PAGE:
I don’t mean to frighten you, but I’ve got $45 worth of fresh peaches in the back seat of my car.
Is it because I love peaches? Not especially. I’m not even sure they’d make it onto my top three “All-Time Fruit” list.
Rather, it’s because the “Georgia Peach Truck” arrived today at our nearby garden center and my wife, Linda, asked me to go over and pick some up.
And, since the Georgia Peach Truck only sells peaches in increments of “crate,” I had little choice but to hand over $45 in exchange for what I’ve been told is approximately five dozen of these tasty treats.
And are they tasty? I really don’t know. The Georgia Peach Truck Man says they won’t ripen for another two days.
Let’s review what just happened…
I gave $45 to a man I’ve never seen before, for more peaches than I typically buy in a year, for a product that I don’t particularly love.
A product whose tastiness I can’t even verify for another two days, at which point Georgia Peach Truck Man will be halfway across the country should I have any objections.
And (very important), despite all that, I’m quite happy with the transaction.
Marketing is Not About Empirical Truth
In technical terms, my peach purchasing experience is what we highly-compensated marketing experts refer to as “good.”
Also known as, “Things you do to make you and what you sell more valuable than objective reality might otherwise suggest.”
Georgia Peach Truck Man put the following things into play, all of which made the transaction more satisfying and raised my willingness to participate:
- Novelty. Anybody can buy peaches at the local supermarket. This guy is selling them out of the back of a 16-foot truck stacked floor to ceiling with crates. It was fun being a part of it.
- Scarcity. There’s no second truck and there’s no back room with more peaches coming. When the truck is empty, that’s it. As you stand there in line in front of the steadily dwindling supply, you are literally watching the opportunity slip away.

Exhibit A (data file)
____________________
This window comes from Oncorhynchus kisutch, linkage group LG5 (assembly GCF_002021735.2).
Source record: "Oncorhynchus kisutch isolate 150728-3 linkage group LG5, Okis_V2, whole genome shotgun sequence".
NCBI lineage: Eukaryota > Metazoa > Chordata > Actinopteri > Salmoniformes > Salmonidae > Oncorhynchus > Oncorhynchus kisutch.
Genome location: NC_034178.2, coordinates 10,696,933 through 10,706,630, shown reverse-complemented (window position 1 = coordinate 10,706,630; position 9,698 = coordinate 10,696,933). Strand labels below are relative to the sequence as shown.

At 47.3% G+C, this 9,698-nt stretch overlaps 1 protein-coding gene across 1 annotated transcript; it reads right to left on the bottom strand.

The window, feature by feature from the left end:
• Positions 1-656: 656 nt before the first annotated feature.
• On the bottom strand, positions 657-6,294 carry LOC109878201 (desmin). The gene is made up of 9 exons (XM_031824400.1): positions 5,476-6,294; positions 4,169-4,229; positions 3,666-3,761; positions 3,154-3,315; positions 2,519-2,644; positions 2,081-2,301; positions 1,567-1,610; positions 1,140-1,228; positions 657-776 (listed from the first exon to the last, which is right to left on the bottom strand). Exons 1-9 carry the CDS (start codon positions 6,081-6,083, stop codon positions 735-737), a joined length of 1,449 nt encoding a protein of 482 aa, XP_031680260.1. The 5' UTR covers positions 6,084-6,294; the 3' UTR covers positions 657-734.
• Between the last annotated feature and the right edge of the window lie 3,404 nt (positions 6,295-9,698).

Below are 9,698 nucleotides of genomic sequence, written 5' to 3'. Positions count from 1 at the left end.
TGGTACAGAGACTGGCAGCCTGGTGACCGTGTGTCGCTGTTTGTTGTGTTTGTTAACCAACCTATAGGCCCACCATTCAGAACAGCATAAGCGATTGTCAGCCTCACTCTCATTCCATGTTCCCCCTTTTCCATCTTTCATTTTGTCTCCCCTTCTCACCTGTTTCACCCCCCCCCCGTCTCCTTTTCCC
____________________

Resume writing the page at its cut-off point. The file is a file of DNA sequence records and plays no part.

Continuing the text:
- Simple Specialization. He’s the Georgia Peach Truck Man. He’s not the “Southern States Fruit Vehicle Person” or, were he an employee of a typical professional services company, the “Organic Solution-Enabling Vitamin-Onboarder.”
He sells one product from one state.
But what if you don’t want to buy peaches from Georgia? That’s fine, walk away.
But if you do, can you imagine trying to compete with him? He moved into “Georgia Peach” first place the day he launched his business.
- Word of Mouth. There were at least 15 people in line with me, all of us standing in a hot parking lot, waiting for our chance to make a purchase. I overheard the two women in front of me talking about how they mark their calendars and meet the truck every year.
When what you offer is novel, scarce and specialized, people tend to talk about it.
So what’s all this peach talk mean to you? Maybe nothing.
Maybe your prospective clients are rational, objective, price-is-all-that-matters shoppers.
Maybe emotion and anticipation and urgency have nothing to do with how the people who hire you make decisions.
If so, you have my sympathies – I prefer to work with humans.
You know, the kind of creatures who happily pay $45 for a crate of who knows what, from who knows who, just because it feels right.
- What’s on your top three “All-Time Fruit” list?
- What’s in the back seat of your car?
- What do you do to leverage novelty, scarcity and/or specialization in your business?